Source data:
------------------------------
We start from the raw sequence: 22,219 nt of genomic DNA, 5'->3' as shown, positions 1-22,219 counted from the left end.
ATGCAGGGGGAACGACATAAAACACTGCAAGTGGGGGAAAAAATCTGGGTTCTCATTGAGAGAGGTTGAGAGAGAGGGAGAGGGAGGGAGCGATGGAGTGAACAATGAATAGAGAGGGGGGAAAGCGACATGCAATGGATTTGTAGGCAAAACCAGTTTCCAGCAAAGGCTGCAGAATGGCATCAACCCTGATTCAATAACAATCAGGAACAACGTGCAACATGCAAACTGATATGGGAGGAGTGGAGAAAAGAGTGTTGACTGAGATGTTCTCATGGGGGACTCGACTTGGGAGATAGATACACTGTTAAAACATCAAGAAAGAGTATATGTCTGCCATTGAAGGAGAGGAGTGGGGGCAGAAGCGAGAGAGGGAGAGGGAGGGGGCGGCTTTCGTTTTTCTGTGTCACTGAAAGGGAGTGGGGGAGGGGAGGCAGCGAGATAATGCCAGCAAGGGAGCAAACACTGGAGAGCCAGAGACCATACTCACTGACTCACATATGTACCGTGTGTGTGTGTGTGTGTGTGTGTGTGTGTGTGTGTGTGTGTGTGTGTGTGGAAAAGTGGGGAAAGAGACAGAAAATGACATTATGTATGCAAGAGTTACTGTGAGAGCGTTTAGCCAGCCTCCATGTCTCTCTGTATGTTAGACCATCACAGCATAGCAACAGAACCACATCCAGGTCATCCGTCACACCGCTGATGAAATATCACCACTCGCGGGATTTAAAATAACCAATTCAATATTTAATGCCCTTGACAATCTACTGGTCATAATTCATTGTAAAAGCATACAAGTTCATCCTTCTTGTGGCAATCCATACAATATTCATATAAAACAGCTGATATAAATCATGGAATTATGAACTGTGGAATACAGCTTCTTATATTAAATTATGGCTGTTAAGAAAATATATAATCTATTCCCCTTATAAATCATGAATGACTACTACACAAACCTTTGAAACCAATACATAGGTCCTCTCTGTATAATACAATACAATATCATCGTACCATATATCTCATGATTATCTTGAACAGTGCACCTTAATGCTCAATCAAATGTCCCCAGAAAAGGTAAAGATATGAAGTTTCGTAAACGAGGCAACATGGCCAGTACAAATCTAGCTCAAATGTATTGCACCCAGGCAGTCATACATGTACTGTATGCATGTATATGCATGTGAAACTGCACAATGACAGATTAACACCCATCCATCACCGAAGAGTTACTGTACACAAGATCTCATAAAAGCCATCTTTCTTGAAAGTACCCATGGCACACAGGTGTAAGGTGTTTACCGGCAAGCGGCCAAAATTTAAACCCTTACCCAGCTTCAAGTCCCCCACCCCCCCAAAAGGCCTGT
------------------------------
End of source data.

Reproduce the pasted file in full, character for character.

We start from the raw sequence: 22,219 nt of genomic DNA, 5'->3' as shown, positions 1-22,219 counted from the left end.
ATGCAGGGGGAACGACATAAAACACTGCAAGTGGGGGAAAAAATCTGGGTTCTCATTGAGAGAGGTTGAGAGAGAGGGAGAGGGAGGGAGCGATGGAGTGAACAATGAATAGAGAGGGGGGAAAGCGACATGCAATGGATTTGTAGGCAAAACCAGTTTCCAGCAAAGGCTGCAGAATGGCATCAACCCTGATTCAATAACAATCAGGAACAACGTGCAACATGCAAACTGATATGGGAGGAGTGGAGAAAAGAGTGTTGACTGAGATGTTCTCATGGGGGACTCGACTTGGGAGATAGATACACTGTTAAAACATCAAGAAAGAGTATATGTCTGCCATTGAAGGAGAGGAGTGGGGGCAGAAGCGAGAGAGGGAGAGGGAGGGGGCGGCTTTCGTTTTTCTGTGTCACTGAAAGGGAGTGGGGGAGGGGAGGCAGCGAGATAATGCCAGCAAGGGAGCAAACACTGGAGAGCCAGAGACCATACTCACTGACTCACATATGTACCGTGTGTGTGTGTGTGTGTGTGTGTGTGTGTGTGTGTGTGTGTGTGTGTGTGGAAAAGTGGGGAAAGAGACAGAAAATGACATTATGTATGCAAGAGTTACTGTGAGAGCGTTTAGCCAGCCTCCATGTCTCTCTGTATGTTAGACCATCACAGCATAGCAACAGAACCACATCCAGGTCATCCGTCACACCGCTGATGAAATATCACCACTCGCGGGATTTAAAATAACCAATTCAATATTTAATGCCCTTGACAATCTACTGGTCATAATTCATTGTAAAAGCATACAAGTTCATCCTTCTTGTGGCAATCCATACAATATTCATATAAAACAGCTGATATAAATCATGGAATTATGAACTGTGGAATACAGCTTCTTATATTAAATTATGGCTGTTAAGAAAATATATAATCTATTCCCCTTATAAATCATGAATGACTACTACACAAACCTTTGAAACCAATACATAGGTCCTCTCTGTATAATACAATACAATATCATCGTACCATATATCTCATGATTATCTTGAACAGTGCACCTTAATGCTCAATCAAATGTCCCCAGAAAAGGTAAAGATATGAAGTTTCGTAAACGAGGCAACATGGCCAGTACAAATCTAGCTCAAATGTATTGCACCCAGGCAGTCATACATGTACTGTATGCATGTATATGCATGTGAAACTGCACAATGACAGATTAACACCCATCCATCACCGAAGAGTTACTGTACACAAGATCTCATAAAAGCCATCTTTCTTGAAAGTACCCATGGCACACAGGTGTAAGGTGTTTACCGGCAAGCGGCCAAAATTTAAACCCTTACCCAGCTTCAAGTCCCCCACCCCCCCAAAAGGCCTGT